4. Did you miss the $35 Million in the State 2010 budget to build a Mat Su Railroad port?

    That is the coal saying goodbye to Seward.

  5. I would LOVE to see the Coal piles leave Seward. I couldn’t help but notice their initial respsonse to the law suit, was to add two or more train loads of COAL per week coming to Seward!
    Very happy to hear that something is going to be done and hopefully soon!

  6. Is anyone concerned that when not if the coal leaves Seward the amount of revenue this city will lose or does anyone really care.

  7. Nobody really cares because the city doesn’t get revenue from the coal facility. The Railroad charges fees for the ship to dock, and the jobs created are few and far between.

    Besides, the dust and other externalities that the coal facility creates cost much more than the benefits recieved.

    This sounds callous, but the Point Mackenzie location is perfect for this type of noxious facility – far away (by land at least) from neighborhoods and in an industrial area.

  8. First of all the people that comment without using their own names are probably not even from Alaska. I just want to make sure that whoever reads this knows that the coal facility employees over 15 people. Those 15 people all have families that live here in Seward and spend their money here. That means that if those people loose their jobs they will go on unemployment until they find another job here in Seward and if you read the economic development study there are no jobs. Most businesses are trying to get out of here already. Everybody polutes one way or the other. If you want to complain about something it should be the fact that the City of Seward is trying to get a renewed permit to continue to dump raw sewage into Resurrection Bay out at Lowell Point. Look at the last page in the Seward Phoenix. If you live inside the city limits that means that is your waste going into the bay. People who live outside the city limits have leak fields and it hauled away and disposed of legally. So hopefully when you are fishing for your salmon off the beaches in Seward you will think twice before you actually consume that fish.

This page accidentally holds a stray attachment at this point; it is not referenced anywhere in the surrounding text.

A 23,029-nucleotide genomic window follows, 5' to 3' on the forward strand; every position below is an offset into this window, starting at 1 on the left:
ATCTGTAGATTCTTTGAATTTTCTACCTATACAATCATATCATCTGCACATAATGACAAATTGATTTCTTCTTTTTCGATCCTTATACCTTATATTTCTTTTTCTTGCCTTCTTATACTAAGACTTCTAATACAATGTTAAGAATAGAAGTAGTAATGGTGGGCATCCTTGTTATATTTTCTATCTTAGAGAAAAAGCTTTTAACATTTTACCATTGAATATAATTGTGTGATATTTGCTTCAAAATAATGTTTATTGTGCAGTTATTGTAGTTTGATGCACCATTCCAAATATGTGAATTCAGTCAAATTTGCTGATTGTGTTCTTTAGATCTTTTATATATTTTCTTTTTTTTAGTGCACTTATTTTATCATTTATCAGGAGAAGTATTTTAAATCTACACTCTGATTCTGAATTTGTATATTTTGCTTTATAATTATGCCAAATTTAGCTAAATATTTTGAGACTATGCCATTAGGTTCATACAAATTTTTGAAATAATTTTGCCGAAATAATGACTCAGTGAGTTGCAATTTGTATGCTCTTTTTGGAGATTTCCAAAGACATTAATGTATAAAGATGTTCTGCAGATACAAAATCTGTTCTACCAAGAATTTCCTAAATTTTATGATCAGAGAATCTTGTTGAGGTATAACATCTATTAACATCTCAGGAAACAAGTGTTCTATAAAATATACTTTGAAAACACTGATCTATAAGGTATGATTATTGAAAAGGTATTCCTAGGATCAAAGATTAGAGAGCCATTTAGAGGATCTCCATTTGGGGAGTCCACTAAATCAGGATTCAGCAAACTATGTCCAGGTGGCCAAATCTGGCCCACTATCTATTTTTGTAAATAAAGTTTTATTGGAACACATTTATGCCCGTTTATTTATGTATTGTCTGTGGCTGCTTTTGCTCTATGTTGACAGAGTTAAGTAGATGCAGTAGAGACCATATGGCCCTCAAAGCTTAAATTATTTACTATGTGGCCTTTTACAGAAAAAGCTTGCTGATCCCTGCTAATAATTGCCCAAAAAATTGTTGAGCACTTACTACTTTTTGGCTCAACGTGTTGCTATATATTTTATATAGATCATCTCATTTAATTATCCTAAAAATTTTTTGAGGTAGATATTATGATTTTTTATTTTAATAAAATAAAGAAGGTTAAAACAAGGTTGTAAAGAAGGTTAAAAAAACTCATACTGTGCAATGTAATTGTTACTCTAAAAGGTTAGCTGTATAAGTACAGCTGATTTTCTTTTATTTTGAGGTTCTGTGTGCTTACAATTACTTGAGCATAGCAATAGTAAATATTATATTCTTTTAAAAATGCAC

9. The coal teminal not only provides jobs for local folks but employess people from Anchorage and beyound, they need places to stay, places to eat and buy gas.

  10. I agree. If a business creates jobs they should be able to put whatever they want into the bay or our air.

  11. “Alaska Railroad Corporation and Aurora Energy Services, LLC have signed a compliance order with the Alaska Department of Environmental Conservation over two alleged violations of air quality regulations concerning dust emissions at the Seward Coal Terminal. The compliance order (based on two Notices Of Violations dated April 13, 2007 and March 13 2008)”
    “It’s a great milestone. I am gratified with the progress at the facility. It acknowledges the magnitude of the problem and creates an ambitious plan to minimize fugitive dust in the future,” said RBCA’s activism director Russ Maddox.

    This is how things work.
    In simpler terms; you have a brake light out, get a citation, then fix it. We’re all safer for it.
    Thank you to both entities.

  12. Sorry, the above comment was mine. Clicked submit before putting my name in.

  13. Ships loading coal (or any cargo) in a port = $ for the local economy. Tug boats, fuel, longshoremen, supplies for ship, supplies for terminal, crew members going ashore and buying over priced Alaska t-shirts, etc. 15 or so jobs at the terminal also add to the local economy. Identify the problem, as per ADEC, fix the problem and go back to work. what is the status of the air quality meters that were going to be installed? How much is coal dust and how much is glacier slit and road dust?